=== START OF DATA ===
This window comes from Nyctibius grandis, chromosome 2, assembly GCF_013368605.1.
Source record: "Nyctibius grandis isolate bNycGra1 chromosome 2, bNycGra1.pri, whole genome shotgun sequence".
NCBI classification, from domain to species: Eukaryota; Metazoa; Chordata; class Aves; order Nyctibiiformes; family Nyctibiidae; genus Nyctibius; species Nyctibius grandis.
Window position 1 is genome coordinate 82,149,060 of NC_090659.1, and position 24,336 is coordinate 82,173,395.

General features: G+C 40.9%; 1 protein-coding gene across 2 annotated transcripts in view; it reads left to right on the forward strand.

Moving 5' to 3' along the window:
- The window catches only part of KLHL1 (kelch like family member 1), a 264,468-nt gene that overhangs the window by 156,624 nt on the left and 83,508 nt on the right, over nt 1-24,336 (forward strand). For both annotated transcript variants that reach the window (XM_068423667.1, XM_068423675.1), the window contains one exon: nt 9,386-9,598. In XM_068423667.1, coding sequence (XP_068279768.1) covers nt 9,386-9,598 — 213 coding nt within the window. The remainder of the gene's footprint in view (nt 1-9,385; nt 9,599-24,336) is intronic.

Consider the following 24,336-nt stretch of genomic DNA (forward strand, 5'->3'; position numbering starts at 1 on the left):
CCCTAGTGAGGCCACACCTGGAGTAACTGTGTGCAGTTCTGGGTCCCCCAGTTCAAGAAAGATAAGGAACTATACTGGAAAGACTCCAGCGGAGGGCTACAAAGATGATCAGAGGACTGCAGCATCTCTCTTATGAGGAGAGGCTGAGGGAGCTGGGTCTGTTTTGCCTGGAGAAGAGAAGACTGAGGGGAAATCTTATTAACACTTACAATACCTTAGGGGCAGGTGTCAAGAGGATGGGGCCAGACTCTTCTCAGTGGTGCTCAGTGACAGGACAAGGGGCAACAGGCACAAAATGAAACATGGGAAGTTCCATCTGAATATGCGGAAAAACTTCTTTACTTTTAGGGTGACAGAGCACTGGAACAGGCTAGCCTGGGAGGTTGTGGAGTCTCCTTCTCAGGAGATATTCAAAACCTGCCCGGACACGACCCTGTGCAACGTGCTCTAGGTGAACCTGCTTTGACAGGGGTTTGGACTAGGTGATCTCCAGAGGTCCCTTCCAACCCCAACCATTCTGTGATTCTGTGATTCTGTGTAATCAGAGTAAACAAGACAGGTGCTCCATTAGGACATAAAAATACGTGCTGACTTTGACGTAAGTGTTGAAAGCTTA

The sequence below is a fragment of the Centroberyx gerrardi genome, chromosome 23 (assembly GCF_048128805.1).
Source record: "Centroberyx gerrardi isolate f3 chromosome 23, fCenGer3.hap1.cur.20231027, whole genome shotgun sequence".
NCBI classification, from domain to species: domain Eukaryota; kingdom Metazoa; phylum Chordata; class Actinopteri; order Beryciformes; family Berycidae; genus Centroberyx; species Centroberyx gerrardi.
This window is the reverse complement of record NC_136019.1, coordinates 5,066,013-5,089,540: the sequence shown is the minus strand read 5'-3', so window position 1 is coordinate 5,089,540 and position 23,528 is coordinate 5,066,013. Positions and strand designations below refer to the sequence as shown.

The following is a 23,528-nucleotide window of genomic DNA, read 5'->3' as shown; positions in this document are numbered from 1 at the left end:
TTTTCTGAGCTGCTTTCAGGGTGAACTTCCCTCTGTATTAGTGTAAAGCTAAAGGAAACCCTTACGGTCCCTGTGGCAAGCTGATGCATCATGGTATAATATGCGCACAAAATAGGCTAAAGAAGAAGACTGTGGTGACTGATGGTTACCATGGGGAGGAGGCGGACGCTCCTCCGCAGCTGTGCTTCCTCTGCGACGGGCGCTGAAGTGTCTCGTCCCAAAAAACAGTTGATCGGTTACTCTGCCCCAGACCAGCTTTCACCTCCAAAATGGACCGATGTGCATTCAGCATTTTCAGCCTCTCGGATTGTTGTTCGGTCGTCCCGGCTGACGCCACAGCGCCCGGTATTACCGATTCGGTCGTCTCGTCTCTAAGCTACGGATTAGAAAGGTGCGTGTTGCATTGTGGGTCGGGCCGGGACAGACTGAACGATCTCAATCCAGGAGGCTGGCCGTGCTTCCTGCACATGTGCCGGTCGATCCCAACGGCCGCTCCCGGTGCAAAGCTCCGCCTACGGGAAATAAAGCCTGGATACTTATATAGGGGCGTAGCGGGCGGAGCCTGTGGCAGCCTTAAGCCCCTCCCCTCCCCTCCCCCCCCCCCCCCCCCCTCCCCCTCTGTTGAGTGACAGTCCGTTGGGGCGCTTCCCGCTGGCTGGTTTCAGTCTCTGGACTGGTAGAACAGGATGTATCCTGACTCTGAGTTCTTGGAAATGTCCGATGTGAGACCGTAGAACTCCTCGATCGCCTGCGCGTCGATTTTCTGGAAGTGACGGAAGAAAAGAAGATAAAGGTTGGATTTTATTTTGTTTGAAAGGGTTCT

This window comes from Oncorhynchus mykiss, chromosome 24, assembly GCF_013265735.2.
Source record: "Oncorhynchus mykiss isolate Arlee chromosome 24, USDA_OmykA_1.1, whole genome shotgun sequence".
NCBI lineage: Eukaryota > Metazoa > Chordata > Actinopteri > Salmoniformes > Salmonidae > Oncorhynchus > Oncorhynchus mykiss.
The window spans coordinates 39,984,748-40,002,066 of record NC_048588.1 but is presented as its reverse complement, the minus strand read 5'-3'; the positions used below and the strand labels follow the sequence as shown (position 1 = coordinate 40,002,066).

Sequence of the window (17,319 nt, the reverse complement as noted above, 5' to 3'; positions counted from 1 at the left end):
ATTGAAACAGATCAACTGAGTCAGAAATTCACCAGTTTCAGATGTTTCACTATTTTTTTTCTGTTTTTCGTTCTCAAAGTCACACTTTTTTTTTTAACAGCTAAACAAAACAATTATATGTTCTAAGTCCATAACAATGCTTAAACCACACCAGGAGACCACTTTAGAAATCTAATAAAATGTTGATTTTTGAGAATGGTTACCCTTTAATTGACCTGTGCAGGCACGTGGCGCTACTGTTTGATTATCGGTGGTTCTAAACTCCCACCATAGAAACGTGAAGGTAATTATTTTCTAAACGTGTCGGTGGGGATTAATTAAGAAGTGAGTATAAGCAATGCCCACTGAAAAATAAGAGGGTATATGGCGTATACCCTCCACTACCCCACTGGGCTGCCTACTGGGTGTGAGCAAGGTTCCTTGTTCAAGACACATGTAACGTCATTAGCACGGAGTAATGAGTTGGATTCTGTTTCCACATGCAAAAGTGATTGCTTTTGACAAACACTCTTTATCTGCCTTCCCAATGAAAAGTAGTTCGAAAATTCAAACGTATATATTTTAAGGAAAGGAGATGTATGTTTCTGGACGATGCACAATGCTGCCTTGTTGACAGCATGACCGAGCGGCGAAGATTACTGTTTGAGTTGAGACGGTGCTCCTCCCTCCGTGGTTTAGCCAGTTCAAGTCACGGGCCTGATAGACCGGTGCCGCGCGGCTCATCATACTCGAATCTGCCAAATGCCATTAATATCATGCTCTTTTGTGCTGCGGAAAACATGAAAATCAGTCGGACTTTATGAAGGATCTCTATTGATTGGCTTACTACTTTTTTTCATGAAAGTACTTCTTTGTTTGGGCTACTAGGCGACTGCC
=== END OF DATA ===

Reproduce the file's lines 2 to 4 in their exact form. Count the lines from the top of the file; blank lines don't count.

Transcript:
Source record: "Nyctibius grandis isolate bNycGra1 chromosome 2, bNycGra1.pri, whole genome shotgun sequence".
NCBI classification, from domain to species: Eukaryota; Metazoa; Chordata; class Aves; order Nyctibiiformes; family Nyctibiidae; genus Nyctibius; species Nyctibius grandis.
Window position 1 is genome coordinate 82,149,060 of NC_090659.1, and position 24,336 is coordinate 82,173,395.